Calculations carried out by the Azerbaijani lawenforcement forces show that on Novruz, crime is always almost nonexistent or at a very low level throughout the country. The reason is the moral lessons that are taught by Novruz and come from ancient times. Untidiness and slovenliness during Novruz are considered to be heavy sins. For this reason, people tidy up their houses and put on new clothes during Novruz. It is an unwritten law that people who have fallen out and bear a grudge against each other make it up on their initiative without mediators. On Novruz, it is a sin not to forgive someone who admits their guilt. On Novruz, it is a tradition to plant a tree and a sin to cut it down. According to our people’s beliefs, it is a good sign to plant a mulberry, fig and chestnut tree on Novruz. Continuing this tradition, parks, gardens and forests are
laid out across the country during Novruz. It is known that Azerbaijanis call the second day of Novruz “a day of forefathers” when whole families visit the graves of their loved ones and relatives. In this regard, there is a tradition in Azerbaijan which indicates that we have celebrated Novruz as a holiday since ancient times. During Novruz, our compatriots visit the grave of Zardusht in the city of Urmiya in Southern Azerbaijan as a Novruz custom.

Based on the custom left over from the time of Zardusht, who had turned fire worshiping into a faith, every family lights one candle per person on the last Tuesday and on Novruz Day and usually keeps it burning. An old and always young Azerbaijani Novruz song describes flowers and sings: If old spring does not come, The rose does not grow, If the rose does not grow, The yellow nightingale does not sing In ancient times, Novruz was called the Turan holiday in Azerbaijan and was celebrated for seven days. Under the influence of this custom, weddings in Azerbaijan lasted seven days and seven nights in the past and there was a tradition to serve seven types of holiday meals on the table, and this tradition is still alive. One of the experiences, which Novruz has kept in Azerbaijan for years and whose beauty never fades, is the cult of flowers. On Novruz, they pick primroses, Adonises and violets, make a garland from field flowers, put flowers on hair and pick mints. But on Novruz, you cannot bring
narcissi home. Every flower has its own meaning and feature in the eyes of the people, and their selection is probably related to Novruz thinking. The narcissus is a sign of selfadmiration. The moral and spiritual framework of Novruz says that you should not be arrogant and should love people, feel affection for everyone and consider yourself to be one of many.According to popular beliefs, everyone should celebrate Novruz within his possibilities at home and with his family. Azerbaijani customs such as making a bonfire and jumping over it on the last Tuesday before Novruz, lighting torches and placing candles on the table are still alive since the time of ancient fire worshiping founded by Azerbaijani Zardusht. On the last Tuesday and on Novruz, every family lights one candle per person and usually keeps it burning. One of the Novruz beliefs that have survived centuries is the burning of rue as people believe that it can protect them from the evil eye and negative energy. People give its smoke to their children, homes and property, cattle and domestic animals. When jumping over bonfires and lighting torches, people recite special Novruz prayers and wish troubles, problems and failures to burn in this bonfire, to remain in the past and not to move into the New Year. One of the popular customs when Novruz – new day, news year – comes is to go out or make a wish opening the window, and it is still followed by everyone. One of the signs of the link between Novruz and farming and cattle-breeding is that during the holiday, a red ribbon is tied on the horns of buffalo, milking cows and sheep set aside for weddings. On Novruz, they do not hit horses, dogs and even snakes. During Novruz, like in ancient times and on medieval miniatures, music ceremonies are held across Azerbaijan, ashugs and singers play and sing, Novruz games are held, tightrope dancers show their skills, wrestlers compete and outdoor performances are held.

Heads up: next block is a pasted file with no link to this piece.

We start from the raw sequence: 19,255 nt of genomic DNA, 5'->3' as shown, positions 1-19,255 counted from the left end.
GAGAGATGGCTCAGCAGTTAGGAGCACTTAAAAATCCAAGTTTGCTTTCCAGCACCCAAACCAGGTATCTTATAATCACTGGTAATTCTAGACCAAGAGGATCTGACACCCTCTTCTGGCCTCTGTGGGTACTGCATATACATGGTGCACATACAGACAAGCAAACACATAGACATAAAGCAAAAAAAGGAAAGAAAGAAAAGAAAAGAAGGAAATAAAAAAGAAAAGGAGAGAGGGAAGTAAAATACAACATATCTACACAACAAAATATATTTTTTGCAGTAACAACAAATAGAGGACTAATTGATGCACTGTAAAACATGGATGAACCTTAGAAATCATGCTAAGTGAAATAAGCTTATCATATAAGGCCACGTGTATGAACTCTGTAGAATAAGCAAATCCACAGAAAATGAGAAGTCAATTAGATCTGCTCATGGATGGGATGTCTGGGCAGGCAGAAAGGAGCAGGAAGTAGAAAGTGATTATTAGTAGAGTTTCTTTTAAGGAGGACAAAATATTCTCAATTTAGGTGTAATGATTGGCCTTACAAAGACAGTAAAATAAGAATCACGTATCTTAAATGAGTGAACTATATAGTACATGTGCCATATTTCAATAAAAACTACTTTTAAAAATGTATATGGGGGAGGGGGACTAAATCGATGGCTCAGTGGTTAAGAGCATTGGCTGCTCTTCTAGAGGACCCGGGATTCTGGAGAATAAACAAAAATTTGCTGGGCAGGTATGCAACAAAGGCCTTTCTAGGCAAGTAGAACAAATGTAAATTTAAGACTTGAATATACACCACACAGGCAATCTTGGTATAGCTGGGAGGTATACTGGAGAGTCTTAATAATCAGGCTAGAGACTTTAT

One of the most common outdoor games during Novruz, staged all over Azerbaijan every spring, is the comic performance “Koskosa”. On the last Tuesday, children knock on their neighbors’ doors, leave their hats and small sacks at the door and hide. The owner of the house puts Novruz sweets in the hat and returns it to the children. It has its own philosophy. People do not do this because they are hard up. On Novruz, everyone’s table is full anyway. The aim is to sincerely share wealth, joy and gifts.

Meals should definitely be cooked in every house on Novruz. The meals can be different, but one meal that should definitely be cooked is the Novruz pilaf. Dyeing and breaking eggs on Novruz days is a custom that both children and adults follow with great pleasure. Novruz makes the difference not only between various social strata of society, but even between generations transparent. Thanks to Novruz games, adults also become sincere like children. One of the customs that have stood the test of time
is related to horses. During Novruz, all domestic animals are taken special care of and are given better food than on ordinary days, but horses are normally adorned on